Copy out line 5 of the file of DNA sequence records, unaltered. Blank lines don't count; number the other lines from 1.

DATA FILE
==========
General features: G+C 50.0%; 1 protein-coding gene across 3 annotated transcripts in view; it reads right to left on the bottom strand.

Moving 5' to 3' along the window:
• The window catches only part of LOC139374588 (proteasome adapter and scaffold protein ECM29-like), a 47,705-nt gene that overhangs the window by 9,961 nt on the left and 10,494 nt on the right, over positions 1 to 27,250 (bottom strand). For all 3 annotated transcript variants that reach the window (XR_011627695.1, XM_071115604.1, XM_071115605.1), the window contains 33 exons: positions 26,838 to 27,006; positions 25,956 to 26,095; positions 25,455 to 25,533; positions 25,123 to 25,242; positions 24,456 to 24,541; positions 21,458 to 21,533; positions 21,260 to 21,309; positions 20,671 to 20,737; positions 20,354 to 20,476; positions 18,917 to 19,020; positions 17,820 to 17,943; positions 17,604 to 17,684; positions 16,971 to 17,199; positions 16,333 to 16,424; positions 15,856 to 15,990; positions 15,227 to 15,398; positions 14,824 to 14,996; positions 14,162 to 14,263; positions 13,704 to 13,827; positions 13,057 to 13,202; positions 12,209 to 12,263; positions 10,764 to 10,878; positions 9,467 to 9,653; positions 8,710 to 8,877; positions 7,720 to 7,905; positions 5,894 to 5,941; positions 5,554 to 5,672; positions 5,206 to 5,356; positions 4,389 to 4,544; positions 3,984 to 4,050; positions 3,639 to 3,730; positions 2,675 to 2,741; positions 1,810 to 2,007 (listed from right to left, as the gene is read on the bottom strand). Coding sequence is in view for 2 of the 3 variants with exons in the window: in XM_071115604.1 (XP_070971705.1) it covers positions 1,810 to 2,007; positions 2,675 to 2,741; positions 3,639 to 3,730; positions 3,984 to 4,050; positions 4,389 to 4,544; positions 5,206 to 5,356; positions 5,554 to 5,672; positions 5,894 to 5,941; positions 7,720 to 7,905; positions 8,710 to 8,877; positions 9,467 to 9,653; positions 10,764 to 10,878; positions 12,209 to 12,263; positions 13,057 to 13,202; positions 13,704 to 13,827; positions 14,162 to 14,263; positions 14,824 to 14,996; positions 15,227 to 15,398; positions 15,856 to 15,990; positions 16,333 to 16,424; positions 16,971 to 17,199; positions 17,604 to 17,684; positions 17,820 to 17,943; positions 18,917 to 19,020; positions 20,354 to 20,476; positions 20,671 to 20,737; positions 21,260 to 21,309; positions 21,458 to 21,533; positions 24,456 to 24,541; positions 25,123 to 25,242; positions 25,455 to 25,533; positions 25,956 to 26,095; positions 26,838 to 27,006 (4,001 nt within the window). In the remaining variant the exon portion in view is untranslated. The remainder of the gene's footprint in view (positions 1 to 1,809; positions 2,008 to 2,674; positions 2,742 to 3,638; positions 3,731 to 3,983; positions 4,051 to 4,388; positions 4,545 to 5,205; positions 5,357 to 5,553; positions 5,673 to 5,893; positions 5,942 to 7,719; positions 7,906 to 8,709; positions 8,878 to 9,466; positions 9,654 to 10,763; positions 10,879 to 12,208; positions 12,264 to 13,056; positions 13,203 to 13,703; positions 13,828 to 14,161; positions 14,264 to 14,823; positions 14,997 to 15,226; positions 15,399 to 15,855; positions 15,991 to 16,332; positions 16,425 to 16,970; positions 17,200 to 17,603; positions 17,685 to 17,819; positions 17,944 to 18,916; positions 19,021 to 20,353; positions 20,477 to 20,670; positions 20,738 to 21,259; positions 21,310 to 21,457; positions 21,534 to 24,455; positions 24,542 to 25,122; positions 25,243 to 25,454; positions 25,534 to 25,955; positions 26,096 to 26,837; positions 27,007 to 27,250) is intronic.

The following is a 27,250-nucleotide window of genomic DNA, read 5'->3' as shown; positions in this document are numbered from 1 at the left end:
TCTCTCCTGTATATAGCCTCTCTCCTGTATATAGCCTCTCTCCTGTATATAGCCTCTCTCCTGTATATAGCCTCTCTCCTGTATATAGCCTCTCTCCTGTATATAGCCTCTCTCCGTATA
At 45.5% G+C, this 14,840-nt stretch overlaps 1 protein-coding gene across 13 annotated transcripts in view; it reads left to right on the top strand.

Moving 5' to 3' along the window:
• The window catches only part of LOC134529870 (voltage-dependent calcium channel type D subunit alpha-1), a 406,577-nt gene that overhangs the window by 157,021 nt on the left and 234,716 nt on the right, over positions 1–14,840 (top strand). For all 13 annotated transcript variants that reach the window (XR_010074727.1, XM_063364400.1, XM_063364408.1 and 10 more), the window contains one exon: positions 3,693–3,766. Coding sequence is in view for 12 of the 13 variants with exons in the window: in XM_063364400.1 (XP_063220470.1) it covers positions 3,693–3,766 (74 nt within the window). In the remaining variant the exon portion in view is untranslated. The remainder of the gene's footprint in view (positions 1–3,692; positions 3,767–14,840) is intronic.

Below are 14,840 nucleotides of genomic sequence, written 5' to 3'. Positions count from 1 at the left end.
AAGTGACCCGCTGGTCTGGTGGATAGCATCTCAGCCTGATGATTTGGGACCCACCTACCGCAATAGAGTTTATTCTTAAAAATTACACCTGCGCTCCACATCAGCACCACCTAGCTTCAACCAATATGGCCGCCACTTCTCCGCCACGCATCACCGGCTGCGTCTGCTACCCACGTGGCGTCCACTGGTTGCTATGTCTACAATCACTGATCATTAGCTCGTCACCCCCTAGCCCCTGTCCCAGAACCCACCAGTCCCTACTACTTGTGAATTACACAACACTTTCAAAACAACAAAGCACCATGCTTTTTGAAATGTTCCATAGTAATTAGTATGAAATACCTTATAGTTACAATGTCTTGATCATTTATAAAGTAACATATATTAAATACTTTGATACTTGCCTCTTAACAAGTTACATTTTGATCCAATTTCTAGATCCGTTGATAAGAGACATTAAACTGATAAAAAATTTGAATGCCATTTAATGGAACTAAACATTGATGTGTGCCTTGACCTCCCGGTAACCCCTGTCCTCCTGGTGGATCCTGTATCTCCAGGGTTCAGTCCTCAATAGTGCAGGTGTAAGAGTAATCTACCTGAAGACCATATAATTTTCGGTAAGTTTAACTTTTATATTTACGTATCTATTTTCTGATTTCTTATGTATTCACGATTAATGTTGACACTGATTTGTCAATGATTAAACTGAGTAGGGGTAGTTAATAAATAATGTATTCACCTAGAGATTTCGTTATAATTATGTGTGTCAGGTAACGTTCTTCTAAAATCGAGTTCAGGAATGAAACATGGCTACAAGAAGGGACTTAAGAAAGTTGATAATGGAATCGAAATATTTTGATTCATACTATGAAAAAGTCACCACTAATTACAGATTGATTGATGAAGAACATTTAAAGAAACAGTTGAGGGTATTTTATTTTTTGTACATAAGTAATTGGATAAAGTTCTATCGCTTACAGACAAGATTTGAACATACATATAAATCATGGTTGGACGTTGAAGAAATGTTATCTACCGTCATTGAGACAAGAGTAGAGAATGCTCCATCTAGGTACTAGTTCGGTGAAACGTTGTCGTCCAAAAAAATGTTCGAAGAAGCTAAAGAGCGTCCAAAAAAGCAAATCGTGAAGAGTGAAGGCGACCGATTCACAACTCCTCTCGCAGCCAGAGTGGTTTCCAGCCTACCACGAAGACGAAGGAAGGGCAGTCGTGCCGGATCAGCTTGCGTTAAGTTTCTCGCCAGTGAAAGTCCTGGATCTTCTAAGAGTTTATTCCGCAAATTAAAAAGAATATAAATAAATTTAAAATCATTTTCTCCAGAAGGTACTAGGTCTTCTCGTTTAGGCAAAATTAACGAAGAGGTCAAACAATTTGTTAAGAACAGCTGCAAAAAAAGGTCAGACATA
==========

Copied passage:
TCTCTCCTGTATATAGCCTCTCTCCTGTATATAGCCTCTCTCCTGTATATAGCCTCTCTCCTGTATATAGCCTCTCTCCTGTATATAGCCTCTCTCCTGTATATAGCCTCTCTCCGTATA